The negative effects of human activity – including pollution, climate change, natural resource depletion and biodiversity loss – not only cause environmental degradation, but also have negative effects on human health. It is vital to safeguard the EU citizens from environment-related pressures and risks to health and well-being. Chemicals in products are on the EU policy agenda, particularly as the EU’s Circular Economy strategy seeks to ensure easier reintroduction of secondary raw materials into the economy without spreading problematic substances more widely amongst the public and the environment. ECOS has been calling for more stringent application of the existing chemicals legislation, and continuing to push for long-awaited nanomaterial-specific legislation. Our goal is to eliminate or minimise the use of problematic substances in (consumer) products with a view to protect human health and the environment. We wish to promote the development of ambitious requirements on problematic substances in product standards, and including to support the safe and sustainable use of nanomaterials.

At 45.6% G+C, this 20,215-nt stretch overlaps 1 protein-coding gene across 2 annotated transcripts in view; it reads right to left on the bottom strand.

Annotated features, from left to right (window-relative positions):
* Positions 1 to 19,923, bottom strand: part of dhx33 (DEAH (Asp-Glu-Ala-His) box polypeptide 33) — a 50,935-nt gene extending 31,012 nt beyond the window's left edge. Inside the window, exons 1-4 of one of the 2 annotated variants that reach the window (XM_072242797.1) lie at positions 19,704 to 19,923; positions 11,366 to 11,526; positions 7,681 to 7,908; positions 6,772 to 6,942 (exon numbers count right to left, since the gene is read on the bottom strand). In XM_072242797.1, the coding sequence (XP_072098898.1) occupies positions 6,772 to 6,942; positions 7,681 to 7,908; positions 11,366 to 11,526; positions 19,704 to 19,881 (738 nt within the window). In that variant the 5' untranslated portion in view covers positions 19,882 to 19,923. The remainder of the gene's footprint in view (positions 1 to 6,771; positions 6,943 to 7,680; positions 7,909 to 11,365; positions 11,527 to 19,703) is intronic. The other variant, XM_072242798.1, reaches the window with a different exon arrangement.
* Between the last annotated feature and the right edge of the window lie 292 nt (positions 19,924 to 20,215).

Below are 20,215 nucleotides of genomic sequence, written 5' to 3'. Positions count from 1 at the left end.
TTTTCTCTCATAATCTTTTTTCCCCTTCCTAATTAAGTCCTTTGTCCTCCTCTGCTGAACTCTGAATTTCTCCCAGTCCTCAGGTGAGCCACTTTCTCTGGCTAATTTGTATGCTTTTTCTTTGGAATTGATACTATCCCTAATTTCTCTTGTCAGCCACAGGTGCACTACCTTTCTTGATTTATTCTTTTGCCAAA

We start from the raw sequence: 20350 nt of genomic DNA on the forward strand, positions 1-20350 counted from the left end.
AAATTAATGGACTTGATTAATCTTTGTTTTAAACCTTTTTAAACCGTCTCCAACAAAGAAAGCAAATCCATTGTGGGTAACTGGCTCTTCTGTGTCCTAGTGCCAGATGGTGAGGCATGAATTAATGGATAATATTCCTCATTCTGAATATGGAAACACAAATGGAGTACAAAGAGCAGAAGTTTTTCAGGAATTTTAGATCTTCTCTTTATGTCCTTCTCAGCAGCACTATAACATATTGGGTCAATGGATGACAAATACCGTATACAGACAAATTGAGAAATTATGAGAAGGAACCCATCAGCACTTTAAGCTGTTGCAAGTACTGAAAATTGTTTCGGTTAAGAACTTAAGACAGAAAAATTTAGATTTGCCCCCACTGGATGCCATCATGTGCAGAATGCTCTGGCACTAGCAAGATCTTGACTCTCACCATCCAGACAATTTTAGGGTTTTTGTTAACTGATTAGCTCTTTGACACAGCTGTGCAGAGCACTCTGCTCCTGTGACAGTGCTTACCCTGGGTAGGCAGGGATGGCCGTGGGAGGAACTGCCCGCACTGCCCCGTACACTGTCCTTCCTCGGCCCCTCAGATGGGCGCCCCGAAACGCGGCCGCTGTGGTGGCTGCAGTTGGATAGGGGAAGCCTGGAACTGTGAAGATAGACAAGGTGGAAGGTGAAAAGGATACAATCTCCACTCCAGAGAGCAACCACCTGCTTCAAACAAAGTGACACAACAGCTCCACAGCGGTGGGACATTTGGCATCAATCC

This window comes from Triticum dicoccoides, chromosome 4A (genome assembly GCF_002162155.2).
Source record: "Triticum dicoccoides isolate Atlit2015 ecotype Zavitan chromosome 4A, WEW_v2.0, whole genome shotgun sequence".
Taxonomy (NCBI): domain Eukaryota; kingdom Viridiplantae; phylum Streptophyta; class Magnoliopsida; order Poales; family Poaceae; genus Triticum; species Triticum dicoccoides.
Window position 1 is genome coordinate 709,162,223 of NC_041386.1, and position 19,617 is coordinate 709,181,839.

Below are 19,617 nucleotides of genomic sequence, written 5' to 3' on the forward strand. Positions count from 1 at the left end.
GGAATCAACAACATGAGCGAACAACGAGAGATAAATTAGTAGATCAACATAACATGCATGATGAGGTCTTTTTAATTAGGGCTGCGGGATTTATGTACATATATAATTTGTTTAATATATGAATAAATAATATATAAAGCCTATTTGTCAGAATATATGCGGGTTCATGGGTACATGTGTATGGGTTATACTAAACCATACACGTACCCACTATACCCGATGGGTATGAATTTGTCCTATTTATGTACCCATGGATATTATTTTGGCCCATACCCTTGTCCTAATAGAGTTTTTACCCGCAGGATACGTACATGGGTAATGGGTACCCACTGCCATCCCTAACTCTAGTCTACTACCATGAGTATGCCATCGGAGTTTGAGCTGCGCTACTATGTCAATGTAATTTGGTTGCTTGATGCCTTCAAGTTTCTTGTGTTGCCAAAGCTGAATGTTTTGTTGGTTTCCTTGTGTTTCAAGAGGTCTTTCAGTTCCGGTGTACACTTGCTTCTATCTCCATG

A crucial European meeting to discuss the French ban of E171 – the food additive version of titanium dioxide – is due to take place on Monday 16th September. Civil society groups across Europe raise questions about a new industry study released ahead of this meeting and warn against diverting decision-makers’ attention from the already existing evidence of the potential health threats posed by E171.
ECOS experts provide us with technical and scientific input and represent us in technical standardisation and policy discussions. We are currently recruiting experts in the fields of nanotechnologies, fertilisers and steel.
With up to 167 000 tonnes estimated to leak into the environment in Europe every year, plastic pellets are the second largest source of primary microplastic pollution (after tyre abrasion and before microfibers from textile).